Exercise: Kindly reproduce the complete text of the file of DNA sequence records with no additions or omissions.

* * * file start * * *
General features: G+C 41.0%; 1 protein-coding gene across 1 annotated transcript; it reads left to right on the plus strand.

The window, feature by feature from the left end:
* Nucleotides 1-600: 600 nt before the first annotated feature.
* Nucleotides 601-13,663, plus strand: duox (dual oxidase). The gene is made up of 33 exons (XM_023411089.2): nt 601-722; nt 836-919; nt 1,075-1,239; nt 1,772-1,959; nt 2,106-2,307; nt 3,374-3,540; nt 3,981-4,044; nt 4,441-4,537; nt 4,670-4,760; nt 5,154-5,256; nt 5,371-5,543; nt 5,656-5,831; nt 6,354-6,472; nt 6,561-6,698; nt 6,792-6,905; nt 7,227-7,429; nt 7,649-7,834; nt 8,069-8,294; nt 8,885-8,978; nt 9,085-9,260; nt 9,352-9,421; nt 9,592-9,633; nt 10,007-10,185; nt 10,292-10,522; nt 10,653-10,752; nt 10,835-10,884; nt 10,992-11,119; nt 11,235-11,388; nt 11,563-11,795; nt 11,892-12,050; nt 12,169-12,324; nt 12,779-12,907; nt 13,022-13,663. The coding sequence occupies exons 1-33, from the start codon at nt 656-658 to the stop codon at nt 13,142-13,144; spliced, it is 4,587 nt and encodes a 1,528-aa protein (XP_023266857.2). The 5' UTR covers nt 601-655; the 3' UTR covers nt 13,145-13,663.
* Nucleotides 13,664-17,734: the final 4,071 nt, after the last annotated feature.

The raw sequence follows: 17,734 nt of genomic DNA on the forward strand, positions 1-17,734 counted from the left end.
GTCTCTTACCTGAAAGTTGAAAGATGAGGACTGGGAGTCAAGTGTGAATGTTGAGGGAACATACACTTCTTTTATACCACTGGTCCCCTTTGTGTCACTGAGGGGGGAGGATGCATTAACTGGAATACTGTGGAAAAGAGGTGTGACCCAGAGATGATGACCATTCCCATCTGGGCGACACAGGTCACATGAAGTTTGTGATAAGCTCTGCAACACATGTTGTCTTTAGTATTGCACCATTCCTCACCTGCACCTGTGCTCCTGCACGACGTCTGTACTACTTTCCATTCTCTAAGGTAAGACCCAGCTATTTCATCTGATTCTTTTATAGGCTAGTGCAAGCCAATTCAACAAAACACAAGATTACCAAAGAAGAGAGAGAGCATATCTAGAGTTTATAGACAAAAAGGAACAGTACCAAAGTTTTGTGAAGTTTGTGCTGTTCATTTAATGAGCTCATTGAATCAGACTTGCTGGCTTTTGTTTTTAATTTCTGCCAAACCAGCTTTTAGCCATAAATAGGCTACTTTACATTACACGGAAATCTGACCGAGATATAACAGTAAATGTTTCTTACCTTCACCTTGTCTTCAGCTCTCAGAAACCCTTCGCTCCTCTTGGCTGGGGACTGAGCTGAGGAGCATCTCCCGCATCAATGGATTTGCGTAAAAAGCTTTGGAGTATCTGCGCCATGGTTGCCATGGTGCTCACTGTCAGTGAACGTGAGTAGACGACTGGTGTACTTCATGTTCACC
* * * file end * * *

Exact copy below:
General features: G+C 41.0%; 1 protein-coding gene across 1 annotated transcript; it reads left to right on the plus strand.

The window, feature by feature from the left end:
* Nucleotides 1-600: 600 nt before the first annotated feature.
* Nucleotides 601-13,663, plus strand: duox (dual oxidase). The gene is made up of 33 exons (XM_023411089.2): nt 601-722; nt 836-919; nt 1,075-1,239; nt 1,772-1,959; nt 2,106-2,307; nt 3,374-3,540; nt 3,981-4,044; nt 4,441-4,537; nt 4,670-4,760; nt 5,154-5,256; nt 5,371-5,543; nt 5,656-5,831; nt 6,354-6,472; nt 6,561-6,698; nt 6,792-6,905; nt 7,227-7,429; nt 7,649-7,834; nt 8,069-8,294; nt 8,885-8,978; nt 9,085-9,260; nt 9,352-9,421; nt 9,592-9,633; nt 10,007-10,185; nt 10,292-10,522; nt 10,653-10,752; nt 10,835-10,884; nt 10,992-11,119; nt 11,235-11,388; nt 11,563-11,795; nt 11,892-12,050; nt 12,169-12,324; nt 12,779-12,907; nt 13,022-13,663. The coding sequence occupies exons 1-33, from the start codon at nt 656-658 to the stop codon at nt 13,142-13,144; spliced, it is 4,587 nt and encodes a 1,528-aa protein (XP_023266857.2). The 5' UTR covers nt 601-655; the 3' UTR covers nt 13,145-13,663.
* Nucleotides 13,664-17,734: the final 4,071 nt, after the last annotated feature.

The raw sequence follows: 17,734 nt of genomic DNA on the forward strand, positions 1-17,734 counted from the left end.
GTCTCTTACCTGAAAGTTGAAAGATGAGGACTGGGAGTCAAGTGTGAATGTTGAGGGAACATACACTTCTTTTATACCACTGGTCCCCTTTGTGTCACTGAGGGGGGAGGATGCATTAACTGGAATACTGTGGAAAAGAGGTGTGACCCAGAGATGATGACCATTCCCATCTGGGCGACACAGGTCACATGAAGTTTGTGATAAGCTCTGCAACACATGTTGTCTTTAGTATTGCACCATTCCTCACCTGCACCTGTGCTCCTGCACGACGTCTGTACTACTTTCCATTCTCTAAGGTAAGACCCAGCTATTTCATCTGATTCTTTTATAGGCTAGTGCAAGCCAATTCAACAAAACACAAGATTACCAAAGAAGAGAGAGAGCATATCTAGAGTTTATAGACAAAAAGGAACAGTACCAAAGTTTTGTGAAGTTTGTGCTGTTCATTTAATGAGCTCATTGAATCAGACTTGCTGGCTTTTGTTTTTAATTTCTGCCAAACCAGCTTTTAGCCATAAATAGGCTACTTTACATTACACGGAAATCTGACCGAGATATAACAGTAAATGTTTCTTACCTTCACCTTGTCTTCAGCTCTCAGAAACCCTTCGCTCCTCTTGGCTGGGGACTGAGCTGAGGAGCATCTCCCGCATCAATGGATTTGCGTAAAAAGCTTTGGAGTATCTGCGCCATGGTTGCCATGGTGCTCACTGTCAGTGAACGTGAGTAGACGACTGGTGTACTTCATGTTCACC